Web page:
10 ways pet parents can save money


how pet parents can save money

Don’t worry, pet parents — you can still spoil your animal companions without breaking the bank! Just follow these ten money saving tips.

Every companion animal needs quality food, water, health, hygiene, toys and basic supplies to stay happy and healthy. As a savvy shopper, you want good value for your money. Read labels carefully to ensure you’re getting your money’s worth while avoiding ingredients and materials you don’t want. Don’t lower your standards; raise your consciousness. Read on for ten ways to get the best for less.

1. Take advantage of coupons and free samples

Clip coupons. You’ll find them in magazines, on websites, in stores and the mail. Keep them handy in your wallet. Use them for routine items and to try new products, as long as you approve the ingredients.

Free samples are another boon. Manufacturers bet that if your dog or cat tries it, he’ll like it. Again, choose wisely and avoid low-end products that contain unhealthy additives or unsafe parts or materials.

2. Buy in bulk

Buying in bulk reduces unit price. Some online sites offer free shipping for large orders. If you’re buying dry food (make sure it’s a good quality diet), buy large bags only if they can be sealed airtight to maintain freshness.

Some groomers offer volume discounts: you might get ten sessions for the price of nine, for example. If your animal only needs a bath or a brush, do it at home, al though it depends on his breed. Home grooming is a lot easier with a Chihuahua than a poodle.

3. Comparison shop

As the song goes, you better shop around. Don’t just head to the nearest pet supply megastore. Check out a range of stores and compare prices on specific items. You might discover that the chic boutique charges less than the so-called “discount” store. Independent stores sometimes carry well-priced products you won’t find anywhere else. Search online too.

4. Join loyalty programs

Return to the same stores or brands, and they’ll show their appreciation by giving you discounts or purchase points. Cash them in promptly and reap the benefits.

5. Shop the sales

Buy what’s on sale if it suits your dog or cat. Always investigate the clearance section. Raw feeders can purchase large packages as well as close-to-sell-date meat. Consider investing in a freezer to take advantage of these sales.

6. Ditch the bottled water

If you buy your animal bottled water, switch to a filtered pitcher or other water-purifying system. It saves money in the long run and reduces your “plastic pawprint” on the environment.

7. Buy discounted seasonal goods

Buy products on sale that are remaindered solely for human reasons. Your companion will happily eat Santa-shaped biscuits in February, or play with a stuffed Easter bunny all year round.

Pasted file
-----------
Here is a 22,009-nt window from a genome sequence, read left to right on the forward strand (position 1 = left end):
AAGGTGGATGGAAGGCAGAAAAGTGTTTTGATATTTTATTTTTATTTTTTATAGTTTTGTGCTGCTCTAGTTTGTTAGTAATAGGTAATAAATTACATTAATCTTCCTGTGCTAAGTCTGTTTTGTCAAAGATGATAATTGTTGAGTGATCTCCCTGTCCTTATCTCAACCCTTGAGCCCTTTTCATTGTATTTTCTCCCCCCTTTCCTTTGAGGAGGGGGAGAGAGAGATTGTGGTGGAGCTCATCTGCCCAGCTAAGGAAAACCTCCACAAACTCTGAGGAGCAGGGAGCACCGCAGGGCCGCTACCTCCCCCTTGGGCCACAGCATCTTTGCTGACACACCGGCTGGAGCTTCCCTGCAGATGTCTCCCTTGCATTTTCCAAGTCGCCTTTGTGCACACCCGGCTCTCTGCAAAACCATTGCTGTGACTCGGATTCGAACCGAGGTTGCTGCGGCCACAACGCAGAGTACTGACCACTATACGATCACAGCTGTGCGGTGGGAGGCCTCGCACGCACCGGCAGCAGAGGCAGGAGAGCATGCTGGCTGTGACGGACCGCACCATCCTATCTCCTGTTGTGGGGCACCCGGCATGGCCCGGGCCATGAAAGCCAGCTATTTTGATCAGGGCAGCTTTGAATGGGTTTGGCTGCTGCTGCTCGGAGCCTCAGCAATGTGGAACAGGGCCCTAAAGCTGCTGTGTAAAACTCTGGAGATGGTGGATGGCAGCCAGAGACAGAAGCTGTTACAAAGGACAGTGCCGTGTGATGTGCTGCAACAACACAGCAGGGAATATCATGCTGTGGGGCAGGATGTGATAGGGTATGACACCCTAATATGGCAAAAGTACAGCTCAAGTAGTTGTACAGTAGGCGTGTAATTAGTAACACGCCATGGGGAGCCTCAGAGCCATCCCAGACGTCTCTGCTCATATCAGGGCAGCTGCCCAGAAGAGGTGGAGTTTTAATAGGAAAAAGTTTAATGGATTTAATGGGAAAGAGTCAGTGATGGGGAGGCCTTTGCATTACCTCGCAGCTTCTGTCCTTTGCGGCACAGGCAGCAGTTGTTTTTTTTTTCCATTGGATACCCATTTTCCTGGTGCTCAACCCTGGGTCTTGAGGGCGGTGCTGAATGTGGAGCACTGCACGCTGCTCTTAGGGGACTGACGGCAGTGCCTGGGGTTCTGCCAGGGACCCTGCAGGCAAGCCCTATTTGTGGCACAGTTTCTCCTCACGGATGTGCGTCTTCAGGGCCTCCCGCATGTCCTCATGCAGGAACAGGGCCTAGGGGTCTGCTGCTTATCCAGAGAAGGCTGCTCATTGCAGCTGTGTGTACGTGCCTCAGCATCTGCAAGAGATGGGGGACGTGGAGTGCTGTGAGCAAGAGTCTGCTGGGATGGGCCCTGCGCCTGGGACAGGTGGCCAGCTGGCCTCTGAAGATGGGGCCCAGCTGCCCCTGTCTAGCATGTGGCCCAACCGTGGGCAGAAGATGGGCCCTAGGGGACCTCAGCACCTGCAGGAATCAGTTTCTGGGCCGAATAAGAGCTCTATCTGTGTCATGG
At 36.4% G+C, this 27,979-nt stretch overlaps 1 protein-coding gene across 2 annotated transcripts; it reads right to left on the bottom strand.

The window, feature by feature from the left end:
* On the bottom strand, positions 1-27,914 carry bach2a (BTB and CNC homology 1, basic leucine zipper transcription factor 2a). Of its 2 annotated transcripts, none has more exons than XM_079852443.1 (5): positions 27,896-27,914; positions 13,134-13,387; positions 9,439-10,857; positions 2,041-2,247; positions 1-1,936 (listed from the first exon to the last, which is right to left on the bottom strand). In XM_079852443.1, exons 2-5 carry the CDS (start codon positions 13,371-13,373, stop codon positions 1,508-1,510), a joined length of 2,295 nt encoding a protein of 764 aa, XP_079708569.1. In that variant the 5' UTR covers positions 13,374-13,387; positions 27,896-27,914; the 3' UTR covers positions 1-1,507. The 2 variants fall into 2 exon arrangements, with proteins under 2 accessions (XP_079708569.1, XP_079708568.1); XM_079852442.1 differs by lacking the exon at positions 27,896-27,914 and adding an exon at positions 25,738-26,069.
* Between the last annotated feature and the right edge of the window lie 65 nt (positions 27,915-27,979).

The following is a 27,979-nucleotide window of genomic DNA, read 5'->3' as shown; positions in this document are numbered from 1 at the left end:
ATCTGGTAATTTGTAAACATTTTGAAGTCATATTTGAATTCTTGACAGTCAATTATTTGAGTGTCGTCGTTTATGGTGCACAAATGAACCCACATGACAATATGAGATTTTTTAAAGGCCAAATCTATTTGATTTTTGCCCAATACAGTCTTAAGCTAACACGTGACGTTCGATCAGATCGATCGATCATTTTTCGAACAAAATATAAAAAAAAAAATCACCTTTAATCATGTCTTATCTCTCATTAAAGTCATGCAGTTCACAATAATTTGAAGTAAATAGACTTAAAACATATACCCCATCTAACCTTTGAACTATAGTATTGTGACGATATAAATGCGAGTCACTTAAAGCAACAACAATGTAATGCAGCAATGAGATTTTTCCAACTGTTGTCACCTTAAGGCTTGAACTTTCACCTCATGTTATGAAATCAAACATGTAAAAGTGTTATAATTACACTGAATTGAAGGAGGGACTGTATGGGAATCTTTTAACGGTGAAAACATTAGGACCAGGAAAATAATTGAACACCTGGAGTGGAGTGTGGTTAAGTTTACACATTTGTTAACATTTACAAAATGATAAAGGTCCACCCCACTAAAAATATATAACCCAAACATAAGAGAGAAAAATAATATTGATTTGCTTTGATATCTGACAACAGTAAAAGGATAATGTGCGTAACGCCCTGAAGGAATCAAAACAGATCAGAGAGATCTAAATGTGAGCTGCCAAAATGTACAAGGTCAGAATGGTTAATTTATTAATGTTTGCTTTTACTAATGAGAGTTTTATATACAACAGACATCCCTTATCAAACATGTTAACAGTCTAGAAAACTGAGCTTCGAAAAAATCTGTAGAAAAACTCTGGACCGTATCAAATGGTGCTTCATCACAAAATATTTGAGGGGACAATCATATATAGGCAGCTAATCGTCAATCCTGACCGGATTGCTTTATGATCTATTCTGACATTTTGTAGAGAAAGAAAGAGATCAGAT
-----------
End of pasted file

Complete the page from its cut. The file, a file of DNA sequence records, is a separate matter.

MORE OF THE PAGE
8. Re-purpose and recycle

Need poop bags? Re-use the plastic bags your newspaper and grocery store produce come in. Need storage? Re-use yogurt containers. Make a few toys from “found objects.” Lost one sock? Knot its twin into a ball for tug. Or fill it with crumpled newspapers and sew up the open end. Didn’t finish your own dinner? If the leftovers are safe and healthy (lean meat, veggies, fruit, etc.) give them to your companion.

9. DIY

“Home made” has a special kind of value. Prepare simple treats like dried apple slices. Bake your companion customized cookies, using whole grain flours, unsweetened applesauce, and his favorite toppings (carrot, strawberries, fish). These goodies are highly perishable, so freeze after a few days.

10. Think outside the box

You’re not limited to pet stores. You can find healthy animal treats at the dollar store if you look in the human food section. Search for high quality foods like organic baby food, vacuum packed salmon, sardines or tuna. Eggs and vegetables are also bargains. It’s crucial to check “sell by” dates, as items arrive at dollar stores close to expiration.

Farmer’s markets are another great resource. Feeding an animal pricey organics isn’t just for movie stars. The trick is to go at closing time. Ask vendors if you can have their “damaged goods” for free. They can’t sell overripe, bruised, or fallen-on-the-ground produce anyway.

Treats don’t just come in shiny bags. If you’re out of coupons, consider “people food” like dried banana chips (with no added sugar), freeze dried blueberries (ditto) and organic peanut butter. Grow catnip in a flowerpot.

The bottom line is that you don’t need to compromise your companion’s lifestyle when things are tight. Just use your imagination and creativity, and learn how to ferret out the best for less.

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